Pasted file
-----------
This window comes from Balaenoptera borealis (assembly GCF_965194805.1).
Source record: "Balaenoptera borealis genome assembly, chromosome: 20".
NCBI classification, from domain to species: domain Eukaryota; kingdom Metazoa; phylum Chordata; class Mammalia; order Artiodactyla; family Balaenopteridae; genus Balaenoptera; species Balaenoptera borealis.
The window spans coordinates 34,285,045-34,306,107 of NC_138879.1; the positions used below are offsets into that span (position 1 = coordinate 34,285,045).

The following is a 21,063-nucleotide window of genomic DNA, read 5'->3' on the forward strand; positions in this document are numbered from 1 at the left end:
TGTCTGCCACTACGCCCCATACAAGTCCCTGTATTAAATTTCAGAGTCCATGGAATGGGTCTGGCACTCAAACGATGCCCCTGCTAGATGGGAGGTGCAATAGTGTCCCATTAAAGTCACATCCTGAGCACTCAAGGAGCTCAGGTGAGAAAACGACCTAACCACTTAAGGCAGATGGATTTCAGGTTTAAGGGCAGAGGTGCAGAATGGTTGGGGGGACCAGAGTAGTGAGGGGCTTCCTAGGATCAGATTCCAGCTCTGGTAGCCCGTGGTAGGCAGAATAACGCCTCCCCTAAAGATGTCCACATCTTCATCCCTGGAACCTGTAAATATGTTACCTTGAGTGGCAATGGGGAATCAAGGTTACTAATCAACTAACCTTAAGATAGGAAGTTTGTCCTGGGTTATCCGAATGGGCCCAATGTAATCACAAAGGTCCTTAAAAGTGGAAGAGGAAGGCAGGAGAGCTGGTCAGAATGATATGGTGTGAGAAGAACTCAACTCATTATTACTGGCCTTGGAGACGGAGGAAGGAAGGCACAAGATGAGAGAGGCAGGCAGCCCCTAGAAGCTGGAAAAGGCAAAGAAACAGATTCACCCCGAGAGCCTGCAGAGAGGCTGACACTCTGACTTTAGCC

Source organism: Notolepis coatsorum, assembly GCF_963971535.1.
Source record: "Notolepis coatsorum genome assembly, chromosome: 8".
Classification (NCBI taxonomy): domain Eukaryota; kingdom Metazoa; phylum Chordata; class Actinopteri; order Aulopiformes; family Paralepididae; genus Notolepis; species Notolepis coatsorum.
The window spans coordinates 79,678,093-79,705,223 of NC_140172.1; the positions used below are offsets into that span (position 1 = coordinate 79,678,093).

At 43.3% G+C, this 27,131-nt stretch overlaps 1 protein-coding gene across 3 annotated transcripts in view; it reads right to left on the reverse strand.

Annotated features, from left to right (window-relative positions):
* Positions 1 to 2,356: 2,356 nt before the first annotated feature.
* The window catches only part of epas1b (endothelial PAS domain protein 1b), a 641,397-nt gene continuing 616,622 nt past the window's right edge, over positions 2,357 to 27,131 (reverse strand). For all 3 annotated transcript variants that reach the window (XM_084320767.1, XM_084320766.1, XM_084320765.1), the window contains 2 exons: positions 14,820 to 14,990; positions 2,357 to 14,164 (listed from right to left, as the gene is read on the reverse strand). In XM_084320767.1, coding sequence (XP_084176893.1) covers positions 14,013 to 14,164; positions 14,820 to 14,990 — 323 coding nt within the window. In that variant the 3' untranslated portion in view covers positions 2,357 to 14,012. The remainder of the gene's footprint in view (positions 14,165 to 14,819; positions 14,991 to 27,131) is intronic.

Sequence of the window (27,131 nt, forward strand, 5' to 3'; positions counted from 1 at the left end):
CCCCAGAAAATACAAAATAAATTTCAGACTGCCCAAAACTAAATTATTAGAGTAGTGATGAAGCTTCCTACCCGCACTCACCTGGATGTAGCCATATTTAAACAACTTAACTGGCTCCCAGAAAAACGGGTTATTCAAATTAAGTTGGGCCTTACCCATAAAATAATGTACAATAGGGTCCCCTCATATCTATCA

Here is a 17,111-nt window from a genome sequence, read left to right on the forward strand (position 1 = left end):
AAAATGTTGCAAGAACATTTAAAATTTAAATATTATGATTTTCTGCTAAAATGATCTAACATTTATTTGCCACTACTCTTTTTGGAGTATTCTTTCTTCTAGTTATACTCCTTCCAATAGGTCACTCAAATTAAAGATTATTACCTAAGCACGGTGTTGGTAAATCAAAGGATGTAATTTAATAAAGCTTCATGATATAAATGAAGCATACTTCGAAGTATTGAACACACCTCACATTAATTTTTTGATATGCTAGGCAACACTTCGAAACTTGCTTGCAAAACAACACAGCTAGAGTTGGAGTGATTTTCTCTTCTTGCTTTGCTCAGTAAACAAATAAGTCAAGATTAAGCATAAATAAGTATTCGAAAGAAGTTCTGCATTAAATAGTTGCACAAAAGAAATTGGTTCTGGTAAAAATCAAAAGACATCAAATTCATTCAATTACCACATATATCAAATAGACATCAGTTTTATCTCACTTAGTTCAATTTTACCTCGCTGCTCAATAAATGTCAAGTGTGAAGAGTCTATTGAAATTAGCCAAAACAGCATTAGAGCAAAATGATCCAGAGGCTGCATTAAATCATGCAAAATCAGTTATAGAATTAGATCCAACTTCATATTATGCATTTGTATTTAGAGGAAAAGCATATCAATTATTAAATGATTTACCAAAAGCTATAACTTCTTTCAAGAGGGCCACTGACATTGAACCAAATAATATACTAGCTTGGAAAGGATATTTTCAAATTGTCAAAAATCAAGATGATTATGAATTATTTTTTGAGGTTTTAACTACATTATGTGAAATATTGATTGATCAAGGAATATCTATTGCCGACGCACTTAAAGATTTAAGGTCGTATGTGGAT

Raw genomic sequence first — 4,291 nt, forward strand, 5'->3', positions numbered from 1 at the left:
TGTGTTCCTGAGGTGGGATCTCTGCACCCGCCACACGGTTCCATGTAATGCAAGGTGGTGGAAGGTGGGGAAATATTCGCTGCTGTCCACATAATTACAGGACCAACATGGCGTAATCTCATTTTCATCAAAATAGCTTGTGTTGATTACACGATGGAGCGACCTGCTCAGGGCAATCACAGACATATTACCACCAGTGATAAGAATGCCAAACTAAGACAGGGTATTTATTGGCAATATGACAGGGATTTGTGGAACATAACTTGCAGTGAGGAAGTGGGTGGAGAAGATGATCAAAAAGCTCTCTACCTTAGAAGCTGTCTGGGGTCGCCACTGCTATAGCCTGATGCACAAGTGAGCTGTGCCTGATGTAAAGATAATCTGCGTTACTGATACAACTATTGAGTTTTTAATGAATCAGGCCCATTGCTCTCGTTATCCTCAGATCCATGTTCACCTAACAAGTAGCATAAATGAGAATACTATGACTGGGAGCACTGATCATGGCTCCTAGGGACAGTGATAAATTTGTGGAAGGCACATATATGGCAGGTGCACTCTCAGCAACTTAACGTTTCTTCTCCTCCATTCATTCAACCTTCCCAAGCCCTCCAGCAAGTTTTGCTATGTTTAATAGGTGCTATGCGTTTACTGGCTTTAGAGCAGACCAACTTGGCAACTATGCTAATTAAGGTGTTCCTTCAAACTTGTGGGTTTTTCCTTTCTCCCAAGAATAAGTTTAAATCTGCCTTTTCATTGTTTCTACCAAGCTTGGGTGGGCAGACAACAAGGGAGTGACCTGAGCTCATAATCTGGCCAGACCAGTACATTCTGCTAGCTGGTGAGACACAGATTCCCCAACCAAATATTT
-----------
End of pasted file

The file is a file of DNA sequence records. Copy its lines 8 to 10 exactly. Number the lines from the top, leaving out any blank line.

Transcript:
Source record: "Notolepis coatsorum genome assembly, chromosome: 8".
Classification (NCBI taxonomy): domain Eukaryota; kingdom Metazoa; phylum Chordata; class Actinopteri; order Aulopiformes; family Paralepididae; genus Notolepis; species Notolepis coatsorum.
The window spans coordinates 79,678,093-79,705,223 of NC_140172.1; the positions used below are offsets into that span (position 1 = coordinate 79,678,093).